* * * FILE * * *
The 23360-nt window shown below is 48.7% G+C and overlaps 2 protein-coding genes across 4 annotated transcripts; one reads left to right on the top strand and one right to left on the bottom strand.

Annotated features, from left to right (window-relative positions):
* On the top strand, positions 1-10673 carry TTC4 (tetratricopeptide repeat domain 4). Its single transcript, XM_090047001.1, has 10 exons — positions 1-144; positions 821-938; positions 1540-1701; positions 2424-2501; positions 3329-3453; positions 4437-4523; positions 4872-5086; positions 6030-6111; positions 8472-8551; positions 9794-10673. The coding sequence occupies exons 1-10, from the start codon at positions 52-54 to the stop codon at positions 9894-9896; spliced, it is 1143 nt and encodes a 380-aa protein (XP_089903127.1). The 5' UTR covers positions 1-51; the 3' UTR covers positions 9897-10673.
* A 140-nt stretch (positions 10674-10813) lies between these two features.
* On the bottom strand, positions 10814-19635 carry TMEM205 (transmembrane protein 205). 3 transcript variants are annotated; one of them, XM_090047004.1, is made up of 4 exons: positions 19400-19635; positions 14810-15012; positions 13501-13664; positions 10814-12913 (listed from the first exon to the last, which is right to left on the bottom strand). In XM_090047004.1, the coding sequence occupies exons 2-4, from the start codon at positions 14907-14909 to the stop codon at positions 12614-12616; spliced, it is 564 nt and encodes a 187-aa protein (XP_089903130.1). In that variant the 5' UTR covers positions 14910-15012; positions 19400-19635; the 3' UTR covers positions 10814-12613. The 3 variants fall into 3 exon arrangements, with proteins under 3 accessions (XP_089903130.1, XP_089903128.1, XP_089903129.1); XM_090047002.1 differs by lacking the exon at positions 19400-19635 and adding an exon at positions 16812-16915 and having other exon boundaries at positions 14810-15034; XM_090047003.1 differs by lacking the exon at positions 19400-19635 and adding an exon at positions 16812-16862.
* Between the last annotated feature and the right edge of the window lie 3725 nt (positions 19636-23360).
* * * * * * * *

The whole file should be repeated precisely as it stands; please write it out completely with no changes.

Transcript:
The 23360-nt window shown below is 48.7% G+C and overlaps 2 protein-coding genes across 4 annotated transcripts; one reads left to right on the top strand and one right to left on the bottom strand.

Annotated features, from left to right (window-relative positions):
* On the top strand, positions 1-10673 carry TTC4 (tetratricopeptide repeat domain 4). Its single transcript, XM_090047001.1, has 10 exons — positions 1-144; positions 821-938; positions 1540-1701; positions 2424-2501; positions 3329-3453; positions 4437-4523; positions 4872-5086; positions 6030-6111; positions 8472-8551; positions 9794-10673. The coding sequence occupies exons 1-10, from the start codon at positions 52-54 to the stop codon at positions 9894-9896; spliced, it is 1143 nt and encodes a 380-aa protein (XP_089903127.1). The 5' UTR covers positions 1-51; the 3' UTR covers positions 9897-10673.
* A 140-nt stretch (positions 10674-10813) lies between these two features.
* On the bottom strand, positions 10814-19635 carry TMEM205 (transmembrane protein 205). 3 transcript variants are annotated; one of them, XM_090047004.1, is made up of 4 exons: positions 19400-19635; positions 14810-15012; positions 13501-13664; positions 10814-12913 (listed from the first exon to the last, which is right to left on the bottom strand). In XM_090047004.1, the coding sequence occupies exons 2-4, from the start codon at positions 14907-14909 to the stop codon at positions 12614-12616; spliced, it is 564 nt and encodes a 187-aa protein (XP_089903130.1). In that variant the 5' UTR covers positions 14910-15012; positions 19400-19635; the 3' UTR covers positions 10814-12613. The 3 variants fall into 3 exon arrangements, with proteins under 3 accessions (XP_089903130.1, XP_089903128.1, XP_089903129.1); XM_090047002.1 differs by lacking the exon at positions 19400-19635 and adding an exon at positions 16812-16915 and having other exon boundaries at positions 14810-15034; XM_090047003.1 differs by lacking the exon at positions 19400-19635 and adding an exon at positions 16812-16862.
* Between the last annotated feature and the right edge of the window lie 3725 nt (positions 19636-23360).